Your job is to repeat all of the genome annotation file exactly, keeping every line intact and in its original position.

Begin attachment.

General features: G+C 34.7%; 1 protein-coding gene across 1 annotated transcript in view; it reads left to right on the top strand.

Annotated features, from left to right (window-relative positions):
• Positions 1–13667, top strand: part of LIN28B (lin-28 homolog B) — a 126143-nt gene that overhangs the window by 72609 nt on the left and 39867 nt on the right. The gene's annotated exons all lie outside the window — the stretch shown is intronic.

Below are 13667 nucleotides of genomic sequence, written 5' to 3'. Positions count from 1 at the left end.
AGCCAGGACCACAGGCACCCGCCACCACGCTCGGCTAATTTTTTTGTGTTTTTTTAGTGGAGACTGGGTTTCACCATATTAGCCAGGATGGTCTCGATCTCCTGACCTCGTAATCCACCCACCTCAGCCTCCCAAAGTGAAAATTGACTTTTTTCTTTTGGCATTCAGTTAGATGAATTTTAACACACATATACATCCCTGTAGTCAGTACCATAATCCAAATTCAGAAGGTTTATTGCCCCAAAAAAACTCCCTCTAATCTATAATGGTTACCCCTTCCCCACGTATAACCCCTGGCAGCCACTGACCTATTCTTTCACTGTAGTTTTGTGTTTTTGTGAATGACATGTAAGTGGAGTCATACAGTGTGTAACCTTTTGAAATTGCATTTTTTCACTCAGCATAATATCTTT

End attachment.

General features: G+C 34.7%; 1 protein-coding gene across 1 annotated transcript in view; it reads left to right on the top strand.

Annotated features, from left to right (window-relative positions):
• Positions 1–13667, top strand: part of LIN28B (lin-28 homolog B) — a 126143-nt gene that overhangs the window by 72609 nt on the left and 39867 nt on the right. The gene's annotated exons all lie outside the window — the stretch shown is intronic.

Below are 13667 nucleotides of genomic sequence, written 5' to 3'. Positions count from 1 at the left end.
AGCCAGGACCACAGGCACCCGCCACCACGCTCGGCTAATTTTTTTGTGTTTTTTTAGTGGAGACTGGGTTTCACCATATTAGCCAGGATGGTCTCGATCTCCTGACCTCGTAATCCACCCACCTCAGCCTCCCAAAGTGAAAATTGACTTTTTTCTTTTGGCATTCAGTTAGATGAATTTTAACACACATATACATCCCTGTAGTCAGTACCATAATCCAAATTCAGAAGGTTTATTGCCCCAAAAAAACTCCCTCTAATCTATAATGGTTACCCCTTCCCCACGTATAACCCCTGGCAGCCACTGACCTATTCTTTCACTGTAGTTTTGTGTTTTTGTGAATGACATGTAAGTGGAGTCATACAGTGTGTAACCTTTTGAAATTGCATTTTTTCACTCAGCATAATATCTTT